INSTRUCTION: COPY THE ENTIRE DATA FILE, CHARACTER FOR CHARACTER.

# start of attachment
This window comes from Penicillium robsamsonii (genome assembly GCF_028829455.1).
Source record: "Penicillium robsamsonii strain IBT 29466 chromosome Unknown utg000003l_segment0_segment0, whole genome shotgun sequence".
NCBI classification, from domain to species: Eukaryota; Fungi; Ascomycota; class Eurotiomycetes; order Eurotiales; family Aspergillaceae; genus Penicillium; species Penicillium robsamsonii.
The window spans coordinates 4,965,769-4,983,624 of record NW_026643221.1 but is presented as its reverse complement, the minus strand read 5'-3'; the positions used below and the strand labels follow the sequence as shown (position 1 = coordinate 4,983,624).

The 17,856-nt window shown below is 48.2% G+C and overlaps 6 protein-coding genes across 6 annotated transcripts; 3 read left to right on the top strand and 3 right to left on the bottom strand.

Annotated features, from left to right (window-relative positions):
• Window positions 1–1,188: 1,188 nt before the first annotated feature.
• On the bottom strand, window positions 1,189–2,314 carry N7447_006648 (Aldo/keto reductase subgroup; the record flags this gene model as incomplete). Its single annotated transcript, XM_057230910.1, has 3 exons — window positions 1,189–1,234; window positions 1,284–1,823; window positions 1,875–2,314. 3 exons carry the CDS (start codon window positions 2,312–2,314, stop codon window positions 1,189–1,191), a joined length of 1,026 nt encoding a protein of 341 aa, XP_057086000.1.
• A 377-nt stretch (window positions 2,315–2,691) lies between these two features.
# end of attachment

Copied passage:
This window comes from Penicillium robsamsonii (genome assembly GCF_028829455.1).
Source record: "Penicillium robsamsonii strain IBT 29466 chromosome Unknown utg000003l_segment0_segment0, whole genome shotgun sequence".
NCBI classification, from domain to species: Eukaryota; Fungi; Ascomycota; class Eurotiomycetes; order Eurotiales; family Aspergillaceae; genus Penicillium; species Penicillium robsamsonii.
The window spans coordinates 4,965,769-4,983,624 of record NW_026643221.1 but is presented as its reverse complement, the minus strand read 5'-3'; the positions used below and the strand labels follow the sequence as shown (position 1 = coordinate 4,983,624).

The 17,856-nt window shown below is 48.2% G+C and overlaps 6 protein-coding genes across 6 annotated transcripts; 3 read left to right on the top strand and 3 right to left on the bottom strand.

Annotated features, from left to right (window-relative positions):
• Window positions 1–1,188: 1,188 nt before the first annotated feature.
• On the bottom strand, window positions 1,189–2,314 carry N7447_006648 (Aldo/keto reductase subgroup; the record flags this gene model as incomplete). Its single annotated transcript, XM_057230910.1, has 3 exons — window positions 1,189–1,234; window positions 1,284–1,823; window positions 1,875–2,314. 3 exons carry the CDS (start codon window positions 2,312–2,314, stop codon window positions 1,189–1,191), a joined length of 1,026 nt encoding a protein of 341 aa, XP_057086000.1.
• A 377-nt stretch (window positions 2,315–2,691) lies between these two features.